Like other single-country emerging markets exchange traded funds, the iShares China Large-Cap ETF (NYSEArca: FXI) has struggled this year. FXI, the largest U.S.-listed China ETF, is off about 15%, a loss that is nearly 600 basis points more than that incurred by the MSCI Emerging Markets Index.
China’s gross domestic product expanded 6.8% in the fourth quarter or just shy of the expected 6.9% growth. The Chinese economy grew 6.9% for the full year, the least since 1990 and relatively in line with the government’s 7% target.
The International Monetary Fund, though, warned of potential further weakness out of China, projecting a 2016% growth target of 6.3% for the emerging market, reports Sofia Pitt for CNBC.
Even a 440 billion yuan, or $67 billion, stimulus package from the People’s Bank of China was not enough to stem the fallout in Chinese equities. Outflows continued at a rapid clip in December, with investors pulling a record $1 trillion from the market in 2015, or over seven times higher than the whole of 2014.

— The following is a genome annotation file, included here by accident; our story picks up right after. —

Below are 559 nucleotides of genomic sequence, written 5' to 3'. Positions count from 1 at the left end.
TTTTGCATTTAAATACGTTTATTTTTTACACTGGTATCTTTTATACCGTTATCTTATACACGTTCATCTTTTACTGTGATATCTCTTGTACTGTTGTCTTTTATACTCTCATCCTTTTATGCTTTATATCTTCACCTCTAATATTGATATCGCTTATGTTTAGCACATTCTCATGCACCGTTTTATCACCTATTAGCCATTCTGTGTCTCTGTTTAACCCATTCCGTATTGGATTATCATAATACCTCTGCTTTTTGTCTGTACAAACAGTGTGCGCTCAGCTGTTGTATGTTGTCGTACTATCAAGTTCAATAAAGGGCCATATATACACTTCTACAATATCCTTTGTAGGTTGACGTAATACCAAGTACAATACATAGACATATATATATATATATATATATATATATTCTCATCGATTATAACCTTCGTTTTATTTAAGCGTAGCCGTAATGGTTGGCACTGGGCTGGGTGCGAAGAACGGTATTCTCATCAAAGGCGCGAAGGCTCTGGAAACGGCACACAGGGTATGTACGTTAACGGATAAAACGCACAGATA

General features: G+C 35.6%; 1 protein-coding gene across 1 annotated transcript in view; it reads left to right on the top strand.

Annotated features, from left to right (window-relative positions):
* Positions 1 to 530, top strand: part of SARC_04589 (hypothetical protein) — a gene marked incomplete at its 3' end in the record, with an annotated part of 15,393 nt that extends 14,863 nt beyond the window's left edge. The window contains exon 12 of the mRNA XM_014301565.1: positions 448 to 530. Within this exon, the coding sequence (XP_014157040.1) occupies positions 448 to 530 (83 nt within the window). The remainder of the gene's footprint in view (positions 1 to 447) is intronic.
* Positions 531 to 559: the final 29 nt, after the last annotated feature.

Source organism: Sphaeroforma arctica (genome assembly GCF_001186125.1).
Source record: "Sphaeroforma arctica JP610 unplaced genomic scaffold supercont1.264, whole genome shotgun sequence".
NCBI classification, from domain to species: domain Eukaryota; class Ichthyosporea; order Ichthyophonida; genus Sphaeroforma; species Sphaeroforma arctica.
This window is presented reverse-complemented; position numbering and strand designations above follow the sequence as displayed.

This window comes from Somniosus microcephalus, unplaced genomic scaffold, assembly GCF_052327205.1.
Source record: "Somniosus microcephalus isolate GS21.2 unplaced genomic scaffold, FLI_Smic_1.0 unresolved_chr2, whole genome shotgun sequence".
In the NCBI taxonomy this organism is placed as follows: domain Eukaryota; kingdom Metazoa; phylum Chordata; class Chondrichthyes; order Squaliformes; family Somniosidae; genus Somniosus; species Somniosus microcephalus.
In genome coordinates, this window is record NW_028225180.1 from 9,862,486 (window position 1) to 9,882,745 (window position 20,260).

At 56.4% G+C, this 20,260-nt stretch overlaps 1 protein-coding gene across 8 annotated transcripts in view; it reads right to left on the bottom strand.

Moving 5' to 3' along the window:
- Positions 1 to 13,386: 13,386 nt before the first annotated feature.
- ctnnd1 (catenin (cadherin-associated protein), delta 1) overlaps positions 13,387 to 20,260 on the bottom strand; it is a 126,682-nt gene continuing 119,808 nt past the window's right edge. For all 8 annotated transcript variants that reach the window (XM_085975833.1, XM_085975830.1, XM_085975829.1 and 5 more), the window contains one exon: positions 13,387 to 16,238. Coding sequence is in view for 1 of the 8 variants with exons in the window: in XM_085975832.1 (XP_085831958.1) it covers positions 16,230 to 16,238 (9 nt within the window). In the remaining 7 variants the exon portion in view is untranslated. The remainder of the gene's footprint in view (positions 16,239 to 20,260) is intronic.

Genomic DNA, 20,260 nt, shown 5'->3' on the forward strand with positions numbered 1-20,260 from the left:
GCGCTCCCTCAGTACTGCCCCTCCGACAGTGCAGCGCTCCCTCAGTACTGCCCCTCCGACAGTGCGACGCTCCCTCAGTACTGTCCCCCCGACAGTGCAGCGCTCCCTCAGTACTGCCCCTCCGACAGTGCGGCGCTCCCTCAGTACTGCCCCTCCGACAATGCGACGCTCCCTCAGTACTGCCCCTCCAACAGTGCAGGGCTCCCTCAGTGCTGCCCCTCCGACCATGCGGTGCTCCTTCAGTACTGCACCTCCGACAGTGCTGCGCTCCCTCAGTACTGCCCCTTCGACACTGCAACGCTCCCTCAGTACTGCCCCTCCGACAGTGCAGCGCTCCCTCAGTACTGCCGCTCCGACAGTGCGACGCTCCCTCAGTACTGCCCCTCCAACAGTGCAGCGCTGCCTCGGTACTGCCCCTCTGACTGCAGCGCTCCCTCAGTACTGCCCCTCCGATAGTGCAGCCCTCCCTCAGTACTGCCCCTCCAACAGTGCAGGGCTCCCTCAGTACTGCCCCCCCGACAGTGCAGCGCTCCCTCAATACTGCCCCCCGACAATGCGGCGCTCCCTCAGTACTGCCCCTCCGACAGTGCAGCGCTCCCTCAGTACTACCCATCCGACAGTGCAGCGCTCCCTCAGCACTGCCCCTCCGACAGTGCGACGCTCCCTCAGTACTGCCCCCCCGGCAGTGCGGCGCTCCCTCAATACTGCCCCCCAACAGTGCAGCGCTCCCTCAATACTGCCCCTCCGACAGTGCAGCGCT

Despite the accumulation of mostly negative news pertaining to Chinese stocks and the world’s second-largest economy, some traders are not being shy about betting on a bottom for FXI.
“optionMONSTER’s monitoring programs show that 30,000 November 25 puts were sold in one print for $1.68 and $1.69 yesterday. These are clearly new positions, as the strike’s open interest was a mere 24 contracts before the trades appeared,” according to optionMONSTER. “Short puts lock in a price where investors must buy a stock, while letting them collect premium. Traders use the technique when they like a stock and think that the risk of a big drop is limited.”